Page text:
While smartwatches based on Google and Apple’s wearable platforms attempt to pack in plenty of features, the Calendar Watch from Vienna-based brand What? goes in the other direction and does just one thing: help you keep an eye on your schedule through the day.
That’s a bold move for the company, and perhaps an incredibly smart one. Instead of competing with every other hardware maker on the planet, it’s carving a niche for itself by creating timepieces that are great watches first and foremost, and mix in a bit of futuristic functionality without compromising on wearability.
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So what’s it like wearing a one-app smartwatch? I strapped on the Calendar Watch three weeks ago to find out.
Let’s talk about the Calendar bit first. The watch has an e-paper display on the dial that fills up in segments to represent the time slots during which you have events scheduled on your calendar. It gets this information by syncing with the calendar app on your phone over Bluetooth, and you can double-tap on the glass to see your appointments for the next 12 hours.
That’s basically it. The simple visual representation system makes it easy to figure out when you’ll be busy next – there’s no text display to tell you what your appointment is about or where it’ll take place.
I found this to work well enough, as I only really need to know at a glance if i’ve got time for a call about a story, whether i can finish an article before i need to head out for a meeting or take a shower before a dinner date (protip: always shower before a dinner date).
Opting to only include this basic functionality allows What? to design a watch that looks as much like a traditional timepiece as possible, so it offers utility without looking like a child’s toy. Plus, it doesn’t do notifications – and as I wrote last year, that’s a good thing.
You see, one of the main purposes of a smartwatch is to help you avoid whipping out your phone and dropping out of whatever’s going on in your life. But when you allow your Android Wear or watchOS watch to buzz you with notifications on your wrist, you end up getting distracted in any case – and you’re left trying to fiddle with a tiny screen to type out a reply or dismiss an alert. That’s a textbook example of defeating the purpose.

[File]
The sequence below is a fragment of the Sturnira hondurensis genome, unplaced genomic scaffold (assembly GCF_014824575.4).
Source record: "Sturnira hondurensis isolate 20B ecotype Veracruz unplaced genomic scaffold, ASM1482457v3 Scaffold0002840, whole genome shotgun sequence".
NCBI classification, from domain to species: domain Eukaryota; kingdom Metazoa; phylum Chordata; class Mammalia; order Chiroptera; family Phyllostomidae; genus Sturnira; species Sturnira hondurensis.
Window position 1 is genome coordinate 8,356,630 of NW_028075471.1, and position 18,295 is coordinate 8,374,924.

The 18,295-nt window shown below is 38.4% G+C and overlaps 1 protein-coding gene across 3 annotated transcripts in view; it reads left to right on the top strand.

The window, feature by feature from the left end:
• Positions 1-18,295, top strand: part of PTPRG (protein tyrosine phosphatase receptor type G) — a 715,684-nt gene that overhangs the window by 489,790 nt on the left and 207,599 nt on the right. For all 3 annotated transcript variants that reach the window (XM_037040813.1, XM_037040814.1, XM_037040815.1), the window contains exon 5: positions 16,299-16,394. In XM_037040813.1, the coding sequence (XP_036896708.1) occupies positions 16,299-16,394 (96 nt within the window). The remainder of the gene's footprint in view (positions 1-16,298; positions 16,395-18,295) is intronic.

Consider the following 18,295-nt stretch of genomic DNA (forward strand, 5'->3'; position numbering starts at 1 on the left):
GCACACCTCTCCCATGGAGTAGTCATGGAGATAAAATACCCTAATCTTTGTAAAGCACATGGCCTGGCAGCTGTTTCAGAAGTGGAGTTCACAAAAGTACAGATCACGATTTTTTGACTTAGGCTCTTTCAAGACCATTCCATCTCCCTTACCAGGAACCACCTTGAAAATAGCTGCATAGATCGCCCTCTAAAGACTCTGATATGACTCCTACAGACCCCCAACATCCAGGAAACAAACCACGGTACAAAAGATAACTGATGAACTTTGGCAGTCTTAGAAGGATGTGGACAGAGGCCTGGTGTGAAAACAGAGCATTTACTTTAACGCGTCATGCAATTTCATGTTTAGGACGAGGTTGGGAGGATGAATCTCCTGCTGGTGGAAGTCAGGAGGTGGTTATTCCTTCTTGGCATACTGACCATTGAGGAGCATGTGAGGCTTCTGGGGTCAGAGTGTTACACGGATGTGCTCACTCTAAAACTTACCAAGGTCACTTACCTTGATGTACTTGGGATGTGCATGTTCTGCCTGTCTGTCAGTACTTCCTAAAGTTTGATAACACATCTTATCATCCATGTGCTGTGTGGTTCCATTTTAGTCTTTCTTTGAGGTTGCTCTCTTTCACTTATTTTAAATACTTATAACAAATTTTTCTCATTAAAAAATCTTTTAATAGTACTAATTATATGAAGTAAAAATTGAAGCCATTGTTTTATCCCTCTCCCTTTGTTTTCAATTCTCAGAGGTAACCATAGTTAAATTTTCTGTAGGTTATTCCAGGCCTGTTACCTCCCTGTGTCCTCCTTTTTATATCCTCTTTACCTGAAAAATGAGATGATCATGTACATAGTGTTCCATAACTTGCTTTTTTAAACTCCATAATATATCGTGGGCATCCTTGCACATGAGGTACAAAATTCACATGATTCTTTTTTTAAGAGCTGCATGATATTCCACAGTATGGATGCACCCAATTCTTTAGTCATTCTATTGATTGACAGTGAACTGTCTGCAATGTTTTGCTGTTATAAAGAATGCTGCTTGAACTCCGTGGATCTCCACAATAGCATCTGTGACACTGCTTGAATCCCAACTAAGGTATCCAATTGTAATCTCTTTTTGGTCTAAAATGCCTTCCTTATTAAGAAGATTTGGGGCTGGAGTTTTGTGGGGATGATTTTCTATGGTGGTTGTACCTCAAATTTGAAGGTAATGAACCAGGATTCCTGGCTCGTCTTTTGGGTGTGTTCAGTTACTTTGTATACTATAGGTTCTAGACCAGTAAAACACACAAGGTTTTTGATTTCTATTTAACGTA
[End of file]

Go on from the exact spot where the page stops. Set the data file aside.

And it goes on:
There’s another benefit to What?’s minimalist approach with the Calendar Watch: it can go for up to eight weeks on a single charge. I haven’t had my review unit that long, but it hasn’t needed time in its charging cradle since I first got it.
Now for the best part: the Calendar Watch is a stunning accessory. Its elegant case comes in at a formidable 47mm diameter and doesn’t have a crown (because the watch sets itself when you pair it with your phone – it’s really cool to look at).
The removable lugs are distinctively designed and cradle the case beautifully, breaking up the 14.5mm case thickness. The dial features simple numerals and indices for hour markers that pair well with the avant garde stick-style hands. The accent shade on the hour hand lends a pop of color and rounds out the package nicely.
It’s nicely appointed too, as you’d expect from a $300 watch. The quick-release strap features a deployant clasp with an etched buckle and fits perfectly at the lugs. It also has contrast stitching to add to the overall look of the timepiece, and the build quality and finish are commendable.
Having said that, the Calendar Watch can wear a little large on your wrist, and it’s a pity that it isn’t available in a smaller size. I’m fine wearing 42mm pieces like the Citizen Nighthawk and the Orient Flight, and the Calendar’s 47mm case is certainly at the upper limit of what I can pull off on my 6.5-inch wrist. If you’re not comfortable sporting a large watch, this may not be a great choice for you.
Should you buy the Calendar Watch?
I’ve said before that while I enjoy the added convenience of certain smartwatch features, I don’t find it essential to wear one. A good test for whether you should get a smartwatch is to see if you miss it when you don’t have it on you – and the Calendar Watch got more than a passing grade.
The calendar system is easy to get used to, and made it easy to figure out when I could make time for the gym or schedule an interview without burdening me with too much information at once. And the fact that it doesn’t need to be charged every night (I just dropped it into its cradle about once a week, not that I had to) means that you don’t have to worry about it dying on your wrist every so often.
If I had to find fault with the Calendar Watch, I’d point to the lack of a backlight. Sure, it’s not an essential feature, but the lack of any kind of lighting or lume feels like a missed opportunity for the watch to shine (pun intended).
So yes, I’d certainly recommend the Calendar Watch if you don’t mind the large case size and can pull it off. There are multiple colorways available, starting at $299 and going up to $330. You can also pre-order additional lug-and-buckle sets to change up the look for $44.
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